Adults are grey-olive on the upperparts with light underparts, washed with olive on the breast. They have two wing bars, and the primary remiges are long, giving the wingtip a slim and very pointed appearance. The upper part of the bill is dark, the lower part is yellowish. They have got whitish wingbars and a faint eyering.

Habitat and Distribution

Their breeding habitat is deciduous, mixed woods, or pine plantations in eastern North America. These birds migrate to Central America and in the Andes region of northern South America. Eastern Wood Pewees arrive relatively late on breeding grounds (e.g., 18 May to 5 June in southern Ontario). They migrate south at a more usual time, leaving sometimes in late August but most often in September.


They feed on insects and other arthropods. Wood pewees wait on a perch at a middle height in a tree and fly out to catch prey in flight, sometimes hovering to pick it from vegetation.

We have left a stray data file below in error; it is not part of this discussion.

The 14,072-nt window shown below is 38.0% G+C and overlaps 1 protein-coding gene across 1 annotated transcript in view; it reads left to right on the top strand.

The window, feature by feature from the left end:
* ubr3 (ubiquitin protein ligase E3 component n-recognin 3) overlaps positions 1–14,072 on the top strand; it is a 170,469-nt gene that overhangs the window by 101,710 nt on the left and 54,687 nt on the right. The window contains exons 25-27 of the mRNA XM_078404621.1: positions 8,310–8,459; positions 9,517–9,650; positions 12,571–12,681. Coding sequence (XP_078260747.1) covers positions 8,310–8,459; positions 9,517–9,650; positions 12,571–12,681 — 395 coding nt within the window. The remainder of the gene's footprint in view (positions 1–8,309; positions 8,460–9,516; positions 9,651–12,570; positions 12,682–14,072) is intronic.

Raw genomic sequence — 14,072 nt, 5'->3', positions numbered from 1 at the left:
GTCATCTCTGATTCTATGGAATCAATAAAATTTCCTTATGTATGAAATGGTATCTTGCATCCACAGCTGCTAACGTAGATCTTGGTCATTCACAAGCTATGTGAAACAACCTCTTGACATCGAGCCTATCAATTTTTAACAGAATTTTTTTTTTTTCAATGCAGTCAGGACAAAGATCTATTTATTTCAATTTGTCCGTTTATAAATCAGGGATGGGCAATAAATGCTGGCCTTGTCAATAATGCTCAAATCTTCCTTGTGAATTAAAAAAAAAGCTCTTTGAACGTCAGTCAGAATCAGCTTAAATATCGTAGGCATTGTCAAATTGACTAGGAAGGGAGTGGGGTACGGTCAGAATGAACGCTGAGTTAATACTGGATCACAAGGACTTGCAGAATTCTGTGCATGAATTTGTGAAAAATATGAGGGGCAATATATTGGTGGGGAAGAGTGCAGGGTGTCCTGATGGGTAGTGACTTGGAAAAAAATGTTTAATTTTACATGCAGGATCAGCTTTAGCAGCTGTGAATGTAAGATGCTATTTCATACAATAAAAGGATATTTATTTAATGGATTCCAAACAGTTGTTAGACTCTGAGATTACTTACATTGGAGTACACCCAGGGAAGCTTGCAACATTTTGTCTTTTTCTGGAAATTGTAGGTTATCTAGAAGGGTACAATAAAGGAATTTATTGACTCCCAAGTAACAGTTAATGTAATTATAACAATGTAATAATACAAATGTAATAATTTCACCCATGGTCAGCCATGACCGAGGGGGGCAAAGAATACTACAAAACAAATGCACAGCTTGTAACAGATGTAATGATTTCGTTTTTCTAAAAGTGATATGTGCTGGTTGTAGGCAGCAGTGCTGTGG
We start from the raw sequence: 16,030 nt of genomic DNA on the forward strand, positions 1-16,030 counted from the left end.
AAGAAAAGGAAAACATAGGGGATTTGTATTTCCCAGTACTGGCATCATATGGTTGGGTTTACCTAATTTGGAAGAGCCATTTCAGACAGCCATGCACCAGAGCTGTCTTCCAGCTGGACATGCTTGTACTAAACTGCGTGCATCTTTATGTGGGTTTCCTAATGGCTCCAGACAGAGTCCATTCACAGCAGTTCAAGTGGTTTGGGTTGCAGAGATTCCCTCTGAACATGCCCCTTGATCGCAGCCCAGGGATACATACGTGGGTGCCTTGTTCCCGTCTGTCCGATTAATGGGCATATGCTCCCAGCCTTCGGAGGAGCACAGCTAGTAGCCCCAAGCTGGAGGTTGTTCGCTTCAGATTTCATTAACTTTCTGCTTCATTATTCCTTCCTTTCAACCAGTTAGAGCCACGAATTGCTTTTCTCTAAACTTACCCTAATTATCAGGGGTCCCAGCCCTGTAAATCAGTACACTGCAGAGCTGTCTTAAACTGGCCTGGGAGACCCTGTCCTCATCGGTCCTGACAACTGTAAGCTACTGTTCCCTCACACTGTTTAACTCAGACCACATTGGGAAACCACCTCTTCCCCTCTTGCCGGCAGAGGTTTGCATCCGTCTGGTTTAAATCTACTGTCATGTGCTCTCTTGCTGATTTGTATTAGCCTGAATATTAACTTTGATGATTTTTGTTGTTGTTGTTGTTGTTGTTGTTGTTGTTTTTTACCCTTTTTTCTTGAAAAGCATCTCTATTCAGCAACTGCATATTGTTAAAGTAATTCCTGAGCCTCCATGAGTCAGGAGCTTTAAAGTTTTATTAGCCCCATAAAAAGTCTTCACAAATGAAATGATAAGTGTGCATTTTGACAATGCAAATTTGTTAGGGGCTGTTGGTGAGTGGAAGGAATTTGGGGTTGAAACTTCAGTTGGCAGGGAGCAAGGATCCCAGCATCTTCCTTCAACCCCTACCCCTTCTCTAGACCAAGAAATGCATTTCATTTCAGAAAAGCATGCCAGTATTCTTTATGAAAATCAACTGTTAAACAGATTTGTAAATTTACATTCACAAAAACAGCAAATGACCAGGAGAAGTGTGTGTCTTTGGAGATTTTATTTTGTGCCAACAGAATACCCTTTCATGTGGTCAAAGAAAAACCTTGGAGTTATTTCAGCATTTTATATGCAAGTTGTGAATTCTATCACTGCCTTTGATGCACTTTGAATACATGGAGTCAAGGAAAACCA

They make an open cup nest made of grasses, bark, and lichen, attached to a horizontal tree branch with spider webs. Nest sites range in height from 4,6 to 18 m . Common nest trees used include oaks (Quercus), pines (Pinus), birches (Betula), and maples (Acer). The female lays almost always 3 translucent -white eggs with brown flecking. Males sometimes mate with two females, simultaneously. The eggs hatch in 12 to 14 days.

Calls and Songs

The songs are basically a mournful whistled pee-a'wee given in a series, which gave this bird its name, and a we-aww with a rising note .